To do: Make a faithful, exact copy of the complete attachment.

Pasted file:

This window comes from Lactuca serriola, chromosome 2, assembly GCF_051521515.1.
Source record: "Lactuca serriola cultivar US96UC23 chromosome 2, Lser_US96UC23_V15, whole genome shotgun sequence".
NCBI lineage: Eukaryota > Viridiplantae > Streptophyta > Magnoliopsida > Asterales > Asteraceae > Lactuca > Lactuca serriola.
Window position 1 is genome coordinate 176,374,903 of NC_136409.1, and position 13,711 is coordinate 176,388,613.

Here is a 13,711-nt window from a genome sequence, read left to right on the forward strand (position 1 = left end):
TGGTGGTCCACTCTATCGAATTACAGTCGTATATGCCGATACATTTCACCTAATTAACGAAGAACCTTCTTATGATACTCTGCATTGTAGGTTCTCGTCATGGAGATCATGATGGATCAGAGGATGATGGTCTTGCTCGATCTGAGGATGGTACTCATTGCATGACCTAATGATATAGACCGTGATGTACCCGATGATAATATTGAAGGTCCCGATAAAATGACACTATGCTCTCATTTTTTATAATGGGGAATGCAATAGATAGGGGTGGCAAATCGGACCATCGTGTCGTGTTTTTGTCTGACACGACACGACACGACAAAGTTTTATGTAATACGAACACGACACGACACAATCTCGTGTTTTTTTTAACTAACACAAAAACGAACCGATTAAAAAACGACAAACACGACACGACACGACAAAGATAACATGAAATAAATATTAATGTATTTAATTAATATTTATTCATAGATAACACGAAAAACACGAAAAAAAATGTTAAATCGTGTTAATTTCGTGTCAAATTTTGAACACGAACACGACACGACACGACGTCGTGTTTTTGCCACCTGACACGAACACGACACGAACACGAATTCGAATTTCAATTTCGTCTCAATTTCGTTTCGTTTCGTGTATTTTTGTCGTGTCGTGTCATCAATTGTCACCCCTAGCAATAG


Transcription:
This window comes from Lactuca serriola, chromosome 2, assembly GCF_051521515.1.
Source record: "Lactuca serriola cultivar US96UC23 chromosome 2, Lser_US96UC23_V15, whole genome shotgun sequence".
NCBI lineage: Eukaryota > Viridiplantae > Streptophyta > Magnoliopsida > Asterales > Asteraceae > Lactuca > Lactuca serriola.
Window position 1 is genome coordinate 176,374,903 of NC_136409.1, and position 13,711 is coordinate 176,388,613.

Here is a 13,711-nt window from a genome sequence, read left to right on the forward strand (position 1 = left end):
TGGTGGTCCACTCTATCGAATTACAGTCGTATATGCCGATACATTTCACCTAATTAACGAAGAACCTTCTTATGATACTCTGCATTGTAGGTTCTCGTCATGGAGATCATGATGGATCAGAGGATGATGGTCTTGCTCGATCTGAGGATGGTACTCATTGCATGACCTAATGATATAGACCGTGATGTACCCGATGATAATATTGAAGGTCCCGATAAAATGACACTATGCTCTCATTTTTTATAATGGGGAATGCAATAGATAGGGGTGGCAAATCGGACCATCGTGTCGTGTTTTTGTCTGACACGACACGACACGACAAAGTTTTATGTAATACGAACACGACACGACACAATCTCGTGTTTTTTTTAACTAACACAAAAACGAACCGATTAAAAAACGACAAACACGACACGACACGACAAAGATAACATGAAATAAATATTAATGTATTTAATTAATATTTATTCATAGATAACACGAAAAACACGAAAAAAAATGTTAAATCGTGTTAATTTCGTGTCAAATTTTGAACACGAACACGACACGACACGACGTCGTGTTTTTGCCACCTGACACGAACACGACACGAACACGAATTCGAATTTCAATTTCGTCTCAATTTCGTTTCGTTTCGTGTATTTTTGTCGTGTCGTGTCATCAATTGTCACCCCTAGCAATAG